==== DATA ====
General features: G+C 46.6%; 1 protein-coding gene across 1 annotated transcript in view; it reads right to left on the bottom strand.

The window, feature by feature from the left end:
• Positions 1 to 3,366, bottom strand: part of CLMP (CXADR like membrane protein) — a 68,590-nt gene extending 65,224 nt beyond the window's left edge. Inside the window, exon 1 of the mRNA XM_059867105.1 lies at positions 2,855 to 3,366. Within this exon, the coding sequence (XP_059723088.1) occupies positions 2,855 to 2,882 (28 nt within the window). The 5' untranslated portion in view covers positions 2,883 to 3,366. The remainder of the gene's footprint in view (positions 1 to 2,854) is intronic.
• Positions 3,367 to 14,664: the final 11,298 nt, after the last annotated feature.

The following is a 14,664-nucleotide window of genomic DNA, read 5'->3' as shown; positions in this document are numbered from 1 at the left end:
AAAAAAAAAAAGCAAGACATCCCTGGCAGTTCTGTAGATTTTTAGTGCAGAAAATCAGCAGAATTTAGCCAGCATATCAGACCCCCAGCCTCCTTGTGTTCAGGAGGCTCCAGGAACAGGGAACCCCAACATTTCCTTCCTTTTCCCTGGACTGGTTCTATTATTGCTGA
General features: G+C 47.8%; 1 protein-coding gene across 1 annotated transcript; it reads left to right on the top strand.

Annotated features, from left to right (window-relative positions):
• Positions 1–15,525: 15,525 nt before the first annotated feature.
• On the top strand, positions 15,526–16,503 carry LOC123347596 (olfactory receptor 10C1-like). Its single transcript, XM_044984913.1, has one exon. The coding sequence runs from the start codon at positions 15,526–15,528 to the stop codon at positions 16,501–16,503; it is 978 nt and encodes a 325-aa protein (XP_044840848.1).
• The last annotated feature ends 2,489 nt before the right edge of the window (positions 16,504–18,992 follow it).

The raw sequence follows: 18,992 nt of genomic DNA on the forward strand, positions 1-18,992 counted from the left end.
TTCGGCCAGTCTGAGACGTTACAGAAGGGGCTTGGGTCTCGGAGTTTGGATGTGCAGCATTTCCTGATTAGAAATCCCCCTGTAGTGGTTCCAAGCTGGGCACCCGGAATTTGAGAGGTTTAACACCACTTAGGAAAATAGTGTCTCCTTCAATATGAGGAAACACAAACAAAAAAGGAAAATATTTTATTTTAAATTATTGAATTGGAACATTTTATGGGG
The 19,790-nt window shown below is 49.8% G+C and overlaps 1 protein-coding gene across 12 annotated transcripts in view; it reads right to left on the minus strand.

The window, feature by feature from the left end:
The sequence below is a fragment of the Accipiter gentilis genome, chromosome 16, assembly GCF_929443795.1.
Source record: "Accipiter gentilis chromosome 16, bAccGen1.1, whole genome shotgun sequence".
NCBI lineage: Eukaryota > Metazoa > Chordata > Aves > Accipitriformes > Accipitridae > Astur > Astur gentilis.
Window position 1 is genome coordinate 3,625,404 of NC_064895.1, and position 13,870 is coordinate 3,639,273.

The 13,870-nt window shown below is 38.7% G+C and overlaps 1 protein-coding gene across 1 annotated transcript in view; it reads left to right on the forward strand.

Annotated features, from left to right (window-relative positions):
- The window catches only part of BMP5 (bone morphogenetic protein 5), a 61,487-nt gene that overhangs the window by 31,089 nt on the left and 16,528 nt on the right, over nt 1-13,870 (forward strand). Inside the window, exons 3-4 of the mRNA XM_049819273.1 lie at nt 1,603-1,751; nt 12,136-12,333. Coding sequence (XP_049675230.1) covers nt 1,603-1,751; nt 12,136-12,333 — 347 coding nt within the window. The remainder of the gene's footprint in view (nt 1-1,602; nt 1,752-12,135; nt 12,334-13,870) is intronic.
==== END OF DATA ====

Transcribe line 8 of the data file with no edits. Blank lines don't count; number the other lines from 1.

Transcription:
Annotated features, from left to right (window-relative positions):